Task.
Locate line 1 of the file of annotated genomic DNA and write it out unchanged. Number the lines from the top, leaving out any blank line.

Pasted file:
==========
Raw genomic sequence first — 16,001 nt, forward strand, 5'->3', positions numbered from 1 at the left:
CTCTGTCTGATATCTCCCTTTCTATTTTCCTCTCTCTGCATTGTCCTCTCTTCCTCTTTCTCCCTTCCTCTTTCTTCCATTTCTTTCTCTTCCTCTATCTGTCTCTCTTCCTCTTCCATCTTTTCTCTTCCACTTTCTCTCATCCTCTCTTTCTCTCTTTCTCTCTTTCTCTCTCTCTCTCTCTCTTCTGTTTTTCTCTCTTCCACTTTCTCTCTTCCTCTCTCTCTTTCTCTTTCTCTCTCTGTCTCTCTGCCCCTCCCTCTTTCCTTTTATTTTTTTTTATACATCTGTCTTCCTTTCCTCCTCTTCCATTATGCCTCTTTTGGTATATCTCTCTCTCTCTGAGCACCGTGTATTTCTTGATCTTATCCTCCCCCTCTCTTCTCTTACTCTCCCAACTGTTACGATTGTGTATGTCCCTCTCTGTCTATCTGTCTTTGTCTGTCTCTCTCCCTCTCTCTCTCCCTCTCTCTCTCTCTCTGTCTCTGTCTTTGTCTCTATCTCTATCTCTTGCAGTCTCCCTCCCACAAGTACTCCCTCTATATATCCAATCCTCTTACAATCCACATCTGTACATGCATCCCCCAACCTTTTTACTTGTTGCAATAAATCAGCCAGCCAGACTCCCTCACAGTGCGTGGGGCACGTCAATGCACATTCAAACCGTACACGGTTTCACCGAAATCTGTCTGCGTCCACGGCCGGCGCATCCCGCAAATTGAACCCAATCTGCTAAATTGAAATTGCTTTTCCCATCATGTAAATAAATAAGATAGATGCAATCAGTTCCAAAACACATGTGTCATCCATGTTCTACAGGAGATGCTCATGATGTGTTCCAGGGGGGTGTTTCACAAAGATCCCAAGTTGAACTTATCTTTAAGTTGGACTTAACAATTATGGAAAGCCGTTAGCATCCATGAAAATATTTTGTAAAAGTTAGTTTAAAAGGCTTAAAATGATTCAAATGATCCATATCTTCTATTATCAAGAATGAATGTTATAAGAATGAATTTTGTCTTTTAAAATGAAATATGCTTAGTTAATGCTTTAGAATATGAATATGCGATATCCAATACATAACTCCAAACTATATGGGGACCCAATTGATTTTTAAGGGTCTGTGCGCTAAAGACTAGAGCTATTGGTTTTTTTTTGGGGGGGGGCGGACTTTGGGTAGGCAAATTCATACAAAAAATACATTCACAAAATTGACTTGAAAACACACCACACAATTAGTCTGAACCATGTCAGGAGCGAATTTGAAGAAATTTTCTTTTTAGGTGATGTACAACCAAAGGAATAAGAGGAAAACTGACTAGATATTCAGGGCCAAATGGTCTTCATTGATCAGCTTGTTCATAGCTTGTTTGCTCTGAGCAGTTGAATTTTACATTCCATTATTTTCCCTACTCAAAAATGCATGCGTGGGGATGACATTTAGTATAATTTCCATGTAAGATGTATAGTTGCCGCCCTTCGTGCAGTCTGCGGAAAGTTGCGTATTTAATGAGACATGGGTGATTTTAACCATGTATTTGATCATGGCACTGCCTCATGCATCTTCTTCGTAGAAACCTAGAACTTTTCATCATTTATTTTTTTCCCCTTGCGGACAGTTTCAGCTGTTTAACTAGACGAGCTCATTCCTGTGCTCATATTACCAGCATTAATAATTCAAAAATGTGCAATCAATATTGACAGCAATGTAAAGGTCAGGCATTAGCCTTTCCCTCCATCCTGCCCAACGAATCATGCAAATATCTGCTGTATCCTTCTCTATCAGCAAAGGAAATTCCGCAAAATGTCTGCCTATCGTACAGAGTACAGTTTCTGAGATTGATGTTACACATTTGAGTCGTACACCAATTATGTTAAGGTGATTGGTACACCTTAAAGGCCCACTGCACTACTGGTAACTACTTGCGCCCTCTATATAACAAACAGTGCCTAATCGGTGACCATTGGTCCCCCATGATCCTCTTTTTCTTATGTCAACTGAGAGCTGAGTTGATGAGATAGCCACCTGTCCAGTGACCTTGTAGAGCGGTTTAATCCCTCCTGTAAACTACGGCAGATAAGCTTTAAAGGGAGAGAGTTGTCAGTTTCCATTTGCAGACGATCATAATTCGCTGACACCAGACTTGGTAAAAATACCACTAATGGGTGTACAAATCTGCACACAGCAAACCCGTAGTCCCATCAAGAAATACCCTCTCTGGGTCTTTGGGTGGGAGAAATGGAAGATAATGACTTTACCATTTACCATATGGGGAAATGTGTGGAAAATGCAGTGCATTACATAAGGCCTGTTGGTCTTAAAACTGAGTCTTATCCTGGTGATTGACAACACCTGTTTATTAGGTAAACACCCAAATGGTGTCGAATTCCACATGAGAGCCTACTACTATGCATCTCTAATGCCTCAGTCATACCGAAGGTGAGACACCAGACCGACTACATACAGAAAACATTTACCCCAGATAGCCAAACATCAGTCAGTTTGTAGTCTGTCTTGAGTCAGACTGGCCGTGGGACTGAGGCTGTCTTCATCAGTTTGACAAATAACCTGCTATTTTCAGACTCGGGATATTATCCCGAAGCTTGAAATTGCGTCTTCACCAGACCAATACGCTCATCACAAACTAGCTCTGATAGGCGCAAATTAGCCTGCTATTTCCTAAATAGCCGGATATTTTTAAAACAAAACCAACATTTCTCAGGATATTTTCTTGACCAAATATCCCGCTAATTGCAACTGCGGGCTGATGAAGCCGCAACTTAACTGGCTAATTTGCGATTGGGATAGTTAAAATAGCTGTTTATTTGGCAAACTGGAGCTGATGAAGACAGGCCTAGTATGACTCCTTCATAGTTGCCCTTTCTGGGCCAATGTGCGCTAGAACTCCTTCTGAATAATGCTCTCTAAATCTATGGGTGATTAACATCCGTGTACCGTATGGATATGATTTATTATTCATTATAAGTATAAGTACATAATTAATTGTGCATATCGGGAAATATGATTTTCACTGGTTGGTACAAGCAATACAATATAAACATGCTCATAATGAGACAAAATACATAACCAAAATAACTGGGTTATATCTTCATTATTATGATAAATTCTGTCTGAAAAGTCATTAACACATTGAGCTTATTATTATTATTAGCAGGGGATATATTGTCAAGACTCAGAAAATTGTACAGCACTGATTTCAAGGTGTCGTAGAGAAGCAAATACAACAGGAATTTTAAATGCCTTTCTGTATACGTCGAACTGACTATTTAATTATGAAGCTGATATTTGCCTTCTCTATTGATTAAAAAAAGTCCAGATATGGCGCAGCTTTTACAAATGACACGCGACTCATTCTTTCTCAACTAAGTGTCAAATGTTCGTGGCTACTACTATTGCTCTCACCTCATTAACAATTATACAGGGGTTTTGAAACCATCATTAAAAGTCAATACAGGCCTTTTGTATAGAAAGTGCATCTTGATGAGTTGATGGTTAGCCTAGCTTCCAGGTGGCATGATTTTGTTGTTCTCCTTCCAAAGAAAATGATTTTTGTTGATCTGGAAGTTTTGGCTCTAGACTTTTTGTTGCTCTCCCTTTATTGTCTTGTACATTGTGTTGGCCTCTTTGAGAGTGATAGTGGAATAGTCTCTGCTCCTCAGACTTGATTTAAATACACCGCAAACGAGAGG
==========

Raw genomic sequence first — 16,001 nt, forward strand, 5'->3', positions numbered from 1 at the left: